With three degrees in biological systems engineering, agricultural business and economics, Case IH, Australia and New Zealand product manager for sprayers and high horsepower, Alyx Selsmeyer is an excellent example of the modern agricultural professional, the fact that she has moved to Australia from the US also showcases the trend of businesses to globalise their workforce, providing opportunities for people of talent.
Born in America, Ms Selsmeyer said she was working for Case IH at the brand's US headquarters in Racine, Wisconsin, when her current role in Australia was advertised. Successful in gaining the position, she moved to Australia in 2017, and began the challenging task of building a home on the other side of the world.
"I was going through everything associated with taking on a new job, absorbing huge amounts of information, getting to know my new colleagues and a new workplace, as well as all that goes with moving to a new country," she said.
It makes them really efficient operators and better decision-makers because they simply have to be. There is no safety net
However, Ms Selsmeyer said the job was worth it, particularly her role in the development of new products.
"I love the variety and getting out in the field and meeting end users, which is the most important and most valuable part of my job. We need to create a product to support farmers in the best way we can," she said.
"For anything related to my products, there's a whole team I work with for advice or feedback. I get to talk to everyone involved from when the product's created to when it's sold to the customer, so that's really valuable and a real privilege."
Ms Selsmeyer said there are significant differences in agricultural practices between Australia and the US, which makes her role all the more interesting.
"Obviously the weather's a lot more temperate here for the most part; people are farming all year round here whereas back home there are very small planting and harvesting windows because of our very cold winters," she said.
"Australian farmers are putting a lot more hours on equipment compared with back home where someone would buy something and trade it in regularly but only be putting a limited number of hours on it each year. In the Midwestern US, the harvesting and planting windows are so short and you're farming a lot less land because the yields are so high. Here, relatively, yields are lower per hectare and you're farming a lot more land.
There are more women coming into the industry, it's slow but it's happening and I think it's a very good thing
"It's been so interesting to get out into the different farming regions in Australia. Where I'm from, it's some of the most fertile land in the world - black soil, lots of organic matter, a farmer's dream. And then you go to somewhere like Western Australia and they're practically farming in beach sand. It really changes your perspective and gives you so much respect for the different practices and skills of farmers around the world.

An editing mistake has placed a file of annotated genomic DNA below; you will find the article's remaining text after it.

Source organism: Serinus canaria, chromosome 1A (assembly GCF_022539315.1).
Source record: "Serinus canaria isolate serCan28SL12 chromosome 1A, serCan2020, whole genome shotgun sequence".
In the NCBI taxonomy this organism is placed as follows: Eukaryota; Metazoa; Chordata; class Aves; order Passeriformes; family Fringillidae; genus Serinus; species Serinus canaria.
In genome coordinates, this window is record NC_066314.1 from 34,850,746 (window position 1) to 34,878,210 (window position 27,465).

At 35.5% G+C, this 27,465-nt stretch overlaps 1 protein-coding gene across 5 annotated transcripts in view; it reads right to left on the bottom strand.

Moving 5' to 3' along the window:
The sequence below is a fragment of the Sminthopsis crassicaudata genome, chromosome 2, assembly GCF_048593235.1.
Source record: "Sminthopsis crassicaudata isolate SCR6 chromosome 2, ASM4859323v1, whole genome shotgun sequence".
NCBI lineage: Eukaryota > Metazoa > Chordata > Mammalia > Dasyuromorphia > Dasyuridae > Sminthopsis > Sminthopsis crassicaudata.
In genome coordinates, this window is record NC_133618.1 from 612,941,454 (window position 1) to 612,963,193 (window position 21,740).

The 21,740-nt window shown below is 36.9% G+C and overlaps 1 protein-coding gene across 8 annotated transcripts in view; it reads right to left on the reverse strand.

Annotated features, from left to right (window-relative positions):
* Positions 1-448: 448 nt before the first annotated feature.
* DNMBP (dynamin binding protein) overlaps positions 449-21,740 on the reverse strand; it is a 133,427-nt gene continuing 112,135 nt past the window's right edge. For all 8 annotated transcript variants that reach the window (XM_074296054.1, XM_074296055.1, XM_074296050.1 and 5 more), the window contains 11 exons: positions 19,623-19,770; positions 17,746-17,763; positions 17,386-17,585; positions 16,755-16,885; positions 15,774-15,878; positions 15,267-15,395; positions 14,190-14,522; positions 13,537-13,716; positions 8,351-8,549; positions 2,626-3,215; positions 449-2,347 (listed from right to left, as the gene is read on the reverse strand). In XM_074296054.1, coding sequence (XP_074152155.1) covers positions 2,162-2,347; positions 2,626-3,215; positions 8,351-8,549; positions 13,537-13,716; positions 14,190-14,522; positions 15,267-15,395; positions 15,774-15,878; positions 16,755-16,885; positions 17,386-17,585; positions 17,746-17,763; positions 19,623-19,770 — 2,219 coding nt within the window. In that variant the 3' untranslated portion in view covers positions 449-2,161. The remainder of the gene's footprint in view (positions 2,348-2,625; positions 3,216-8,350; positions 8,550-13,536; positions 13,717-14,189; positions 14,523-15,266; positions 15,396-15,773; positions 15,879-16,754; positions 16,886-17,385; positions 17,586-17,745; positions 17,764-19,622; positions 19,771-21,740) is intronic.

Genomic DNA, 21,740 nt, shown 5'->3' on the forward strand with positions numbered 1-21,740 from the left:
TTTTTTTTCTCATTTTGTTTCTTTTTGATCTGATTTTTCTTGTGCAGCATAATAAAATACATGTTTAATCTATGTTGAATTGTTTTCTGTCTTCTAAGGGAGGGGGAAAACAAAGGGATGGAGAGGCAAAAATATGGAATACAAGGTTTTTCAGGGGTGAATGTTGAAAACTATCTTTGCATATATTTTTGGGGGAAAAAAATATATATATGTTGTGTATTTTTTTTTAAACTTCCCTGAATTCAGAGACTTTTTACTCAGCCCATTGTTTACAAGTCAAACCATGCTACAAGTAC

"It also gives you a great respect for the machinery Case IH produces, which must respond to a wide variety of conditions, and can be relied on by farmers to maximise the efficiency and profitability of their business. We take the expectations of our customers very seriously and they're reflected in the machines we design, manufacture and sell around the world."
Ms Selsmeyer said government subsidies and crop insurance schemes in the US change the landscape for farmers and she appreciates how most Australian farmers are successful with so much less assistance.
"It makes them really efficient operators and better decision-makers because they simply have to be. There is no safety net," she said.
Ms Selsmeyer said while people may feel her role is unusual for a woman, she believes things are changing and for the most part her gender has never been an issue.
"My whole life's been like that really. I was into sailing growing up where there wasn't a lot of other females, and then went onto study engineering which was quite male-dominated," she said.
Each time you go to a different town you spend time with the customers and dealers who tell you what's unique about their town so you're always learning new things about the country and its culture
"In my job you may come across someone who's more comfortable talking to your male counterpart, but it's rare.
"There are more women coming into the industry, it's slow but it's happening and I think it's a very good thing because every industry needs a range of approaches and perspectives.
There's a greater balance and it hopefully leads to improvements in every part of a business."
Ms Selsmeyer said one of the things she particularly loves about her role is the amount of travel.
"There's so much this country has to offer outside its big cities. Each time you go to a different town you spend time with the customers and dealers who tell you what's unique about their town so you're always learning new things about the country and its culture. People are different wherever you go and it's really interesting to experience all of that," she said.
"It's completely changed my perspective on so many things and I think something like this is an advantage no matter what industry you're in - it gives you a greater understanding and respect regardless of where you're travelling. I wouldn't change it for the world and I'm so glad I took the leap."